A whistleblower lawsuit filed against federal contractors at the Hanford vitrification plant is scheduled to go to trial May 2012.
On Friday, attorneys for Bechtel National and URS said they needed that much time to prepare for what they describe as a complex case.
However, the attorney for whistleblower Walter Tamosaitis asked for the case to be heard sooner and accused Bechtel of dragging out the case to the detriment of Tamosaitis.
Tamosaitis believes he was transferred from his position as research and technology manager for the $12.2 billion vitrification plant in retaliation for raising safety and technical concerns. A day after Bechtel National said it had met its June 30 contract requirement to earn a $6 million payment, Tamosaitis raised issues at a meeting that called into question Bechtel's claims, Tamosaitis alleged.
On July 2, Tamosaitis was told he was being removed from the project and immediately escorted from the building, he said. He continues to work for Bechtel subcontractor URS, but in a basement office shared with two copy machines and with little or no meaningful work, said his attorney, Jack Sheridan.
URS has countered in a court document that Tamosaitis sent an email to consultants on the project, making what URS considered inappropriate comments about an email sent by Frank Russo, Bechtel project director for the vit plant.
URS said the email misrepresented the views of a group of experts who had advised the Department of Energy on the plant, upsetting DOE and the experts.
In Benton County Superior Court on Friday, Bechtel attorney Kevin Baumgardner said although alleged retaliation is the underlying basis of the lawsuit, the subject matter is very technical and complex.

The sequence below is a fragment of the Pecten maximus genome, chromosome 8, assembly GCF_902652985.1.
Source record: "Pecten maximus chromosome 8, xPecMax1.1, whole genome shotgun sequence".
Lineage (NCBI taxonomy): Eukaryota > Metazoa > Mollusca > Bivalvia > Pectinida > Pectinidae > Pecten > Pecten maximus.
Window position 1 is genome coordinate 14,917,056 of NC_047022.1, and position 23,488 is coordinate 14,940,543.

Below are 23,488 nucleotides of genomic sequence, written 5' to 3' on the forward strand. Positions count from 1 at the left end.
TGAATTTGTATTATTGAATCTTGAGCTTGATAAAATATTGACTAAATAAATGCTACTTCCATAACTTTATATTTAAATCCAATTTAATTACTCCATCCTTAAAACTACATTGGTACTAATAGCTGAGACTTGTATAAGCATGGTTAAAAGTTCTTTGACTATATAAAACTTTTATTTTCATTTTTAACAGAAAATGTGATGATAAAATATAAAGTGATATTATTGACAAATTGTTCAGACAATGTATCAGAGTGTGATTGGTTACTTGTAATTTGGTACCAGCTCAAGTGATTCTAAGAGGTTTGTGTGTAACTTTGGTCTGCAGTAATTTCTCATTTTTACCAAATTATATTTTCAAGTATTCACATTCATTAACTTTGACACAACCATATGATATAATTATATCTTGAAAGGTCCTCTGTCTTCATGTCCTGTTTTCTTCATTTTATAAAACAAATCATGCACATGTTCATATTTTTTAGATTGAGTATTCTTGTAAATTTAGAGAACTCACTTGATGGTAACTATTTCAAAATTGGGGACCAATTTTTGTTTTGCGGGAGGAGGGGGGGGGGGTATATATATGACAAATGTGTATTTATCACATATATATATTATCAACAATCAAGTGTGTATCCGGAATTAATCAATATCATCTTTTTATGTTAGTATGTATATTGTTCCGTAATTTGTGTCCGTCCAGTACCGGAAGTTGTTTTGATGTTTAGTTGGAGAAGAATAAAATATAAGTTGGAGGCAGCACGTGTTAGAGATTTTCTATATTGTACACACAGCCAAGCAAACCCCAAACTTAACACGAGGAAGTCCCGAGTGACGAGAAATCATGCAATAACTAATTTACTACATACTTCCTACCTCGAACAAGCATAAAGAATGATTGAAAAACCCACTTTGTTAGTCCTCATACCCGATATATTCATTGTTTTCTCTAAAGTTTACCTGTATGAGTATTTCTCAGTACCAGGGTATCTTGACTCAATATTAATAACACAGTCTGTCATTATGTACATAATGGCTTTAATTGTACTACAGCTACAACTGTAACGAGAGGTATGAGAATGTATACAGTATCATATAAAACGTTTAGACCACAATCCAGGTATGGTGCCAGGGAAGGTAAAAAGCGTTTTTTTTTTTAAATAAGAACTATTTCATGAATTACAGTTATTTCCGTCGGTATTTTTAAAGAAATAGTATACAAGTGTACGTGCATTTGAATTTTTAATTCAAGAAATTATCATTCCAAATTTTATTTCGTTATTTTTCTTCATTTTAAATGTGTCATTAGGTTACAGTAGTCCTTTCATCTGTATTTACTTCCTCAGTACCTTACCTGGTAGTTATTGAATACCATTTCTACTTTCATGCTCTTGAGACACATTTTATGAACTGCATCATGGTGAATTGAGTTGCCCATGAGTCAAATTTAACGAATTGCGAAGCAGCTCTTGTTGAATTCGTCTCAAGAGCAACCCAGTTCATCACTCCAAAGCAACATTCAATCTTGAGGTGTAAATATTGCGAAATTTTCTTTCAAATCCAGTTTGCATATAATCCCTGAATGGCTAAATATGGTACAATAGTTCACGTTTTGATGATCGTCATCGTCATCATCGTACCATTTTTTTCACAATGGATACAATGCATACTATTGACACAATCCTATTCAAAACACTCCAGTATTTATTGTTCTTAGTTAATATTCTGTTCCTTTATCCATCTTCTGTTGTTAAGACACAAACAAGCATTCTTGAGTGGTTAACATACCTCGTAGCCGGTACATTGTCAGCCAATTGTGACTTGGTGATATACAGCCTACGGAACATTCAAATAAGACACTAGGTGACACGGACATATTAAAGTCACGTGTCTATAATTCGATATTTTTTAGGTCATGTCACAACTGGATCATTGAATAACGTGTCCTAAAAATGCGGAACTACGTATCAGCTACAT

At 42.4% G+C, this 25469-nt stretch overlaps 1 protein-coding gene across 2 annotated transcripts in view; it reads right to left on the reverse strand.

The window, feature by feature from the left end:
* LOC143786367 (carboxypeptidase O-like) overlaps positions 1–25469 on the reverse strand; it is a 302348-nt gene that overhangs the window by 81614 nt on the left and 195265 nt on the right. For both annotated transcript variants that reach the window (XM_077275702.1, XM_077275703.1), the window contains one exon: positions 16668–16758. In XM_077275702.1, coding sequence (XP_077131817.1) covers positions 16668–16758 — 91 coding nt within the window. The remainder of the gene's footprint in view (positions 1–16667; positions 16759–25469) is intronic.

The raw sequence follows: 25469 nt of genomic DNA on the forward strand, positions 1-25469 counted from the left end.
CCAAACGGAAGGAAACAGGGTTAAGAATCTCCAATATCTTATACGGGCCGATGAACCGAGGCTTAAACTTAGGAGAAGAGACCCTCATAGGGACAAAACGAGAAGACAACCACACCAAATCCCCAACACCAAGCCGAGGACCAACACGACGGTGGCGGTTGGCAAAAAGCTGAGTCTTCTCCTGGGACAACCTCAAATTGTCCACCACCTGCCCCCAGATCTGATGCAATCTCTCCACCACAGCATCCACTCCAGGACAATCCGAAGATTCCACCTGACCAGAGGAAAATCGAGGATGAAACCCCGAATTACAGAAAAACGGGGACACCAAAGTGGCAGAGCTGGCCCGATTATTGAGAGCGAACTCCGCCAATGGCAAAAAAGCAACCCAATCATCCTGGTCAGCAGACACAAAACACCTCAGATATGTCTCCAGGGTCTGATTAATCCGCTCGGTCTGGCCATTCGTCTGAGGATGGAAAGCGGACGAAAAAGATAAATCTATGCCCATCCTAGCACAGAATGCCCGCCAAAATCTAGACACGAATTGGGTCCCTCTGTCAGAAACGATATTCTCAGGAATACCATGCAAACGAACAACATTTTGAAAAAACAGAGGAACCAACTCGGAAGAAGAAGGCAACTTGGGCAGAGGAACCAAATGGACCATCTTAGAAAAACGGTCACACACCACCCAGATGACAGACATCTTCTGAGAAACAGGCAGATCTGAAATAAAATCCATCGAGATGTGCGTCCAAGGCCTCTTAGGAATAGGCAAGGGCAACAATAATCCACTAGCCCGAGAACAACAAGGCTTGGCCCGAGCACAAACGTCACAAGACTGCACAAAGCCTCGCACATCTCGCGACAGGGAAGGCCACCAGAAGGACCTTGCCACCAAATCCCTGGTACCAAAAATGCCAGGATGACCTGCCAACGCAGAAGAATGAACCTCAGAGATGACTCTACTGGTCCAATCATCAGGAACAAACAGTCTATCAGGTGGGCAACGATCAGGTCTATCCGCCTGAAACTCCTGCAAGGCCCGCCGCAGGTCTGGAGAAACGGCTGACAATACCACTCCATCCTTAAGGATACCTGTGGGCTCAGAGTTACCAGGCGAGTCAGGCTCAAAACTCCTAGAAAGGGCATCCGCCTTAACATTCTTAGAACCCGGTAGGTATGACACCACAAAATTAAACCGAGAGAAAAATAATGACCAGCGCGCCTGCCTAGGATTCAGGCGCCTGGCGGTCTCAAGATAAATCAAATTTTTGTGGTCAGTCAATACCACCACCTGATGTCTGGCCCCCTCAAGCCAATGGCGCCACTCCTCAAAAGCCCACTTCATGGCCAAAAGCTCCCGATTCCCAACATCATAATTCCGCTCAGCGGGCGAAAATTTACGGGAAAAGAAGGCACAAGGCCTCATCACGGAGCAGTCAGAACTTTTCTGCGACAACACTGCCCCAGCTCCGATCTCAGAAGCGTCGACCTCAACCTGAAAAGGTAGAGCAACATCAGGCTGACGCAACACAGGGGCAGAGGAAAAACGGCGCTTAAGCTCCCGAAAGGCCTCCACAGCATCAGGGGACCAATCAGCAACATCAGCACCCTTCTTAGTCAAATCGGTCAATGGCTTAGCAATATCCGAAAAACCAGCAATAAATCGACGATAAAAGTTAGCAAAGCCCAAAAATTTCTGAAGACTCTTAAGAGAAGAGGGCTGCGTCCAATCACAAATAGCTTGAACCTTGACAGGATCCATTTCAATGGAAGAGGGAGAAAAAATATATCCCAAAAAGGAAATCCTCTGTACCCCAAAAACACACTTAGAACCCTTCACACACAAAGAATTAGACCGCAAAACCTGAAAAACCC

The plaintiff has submitted a witness list of more than 125 names, he said. Discovery will involve more than 70,000 pages of documents.
Tracking down witnesses, including those who have moved on to other jobs across the nation, and matching up the relevant documents to them will require "a Herculean effort," said Timothy Lawlor, attorney for URS.
He also pointed out that URS has filed a motion to dismiss the Benton County lawsuit.
If the motion is denied, URS aggressively will pursue a summary judgment, he said.
The case was filed in September but was in limbo for four months in federal court before being returned to Benton County more than two months ago, Baumgardner said.
He asked that the trial be set for April or May of next year, but Sheridan wanted the case to be heard months earlier in October.
"This is not a complex case; it's a whistleblower case," Sheridan said. "A high-placed individual stood up for safety and was hammered down."
Although Tamosaitis remains employed, "They are driving him to quit his job and leave the industry," he said.
"They are winning every day this does not go to court," he said.
Defendants wanted the case moved to federal court, which wasted four months before a federal judge ordered that it be heard instead in Superior Court, he said.
He also said that Bechtel was slow to provide requested documents.
Judge Craig Matheson agreed with the defense, saying it was a complex case and that a trial date at least a year from now is appropriate.
"This is the sort of issue it is important to get right," he said.
He said it appeared to be a case not of bad people, "but people with different perspectives."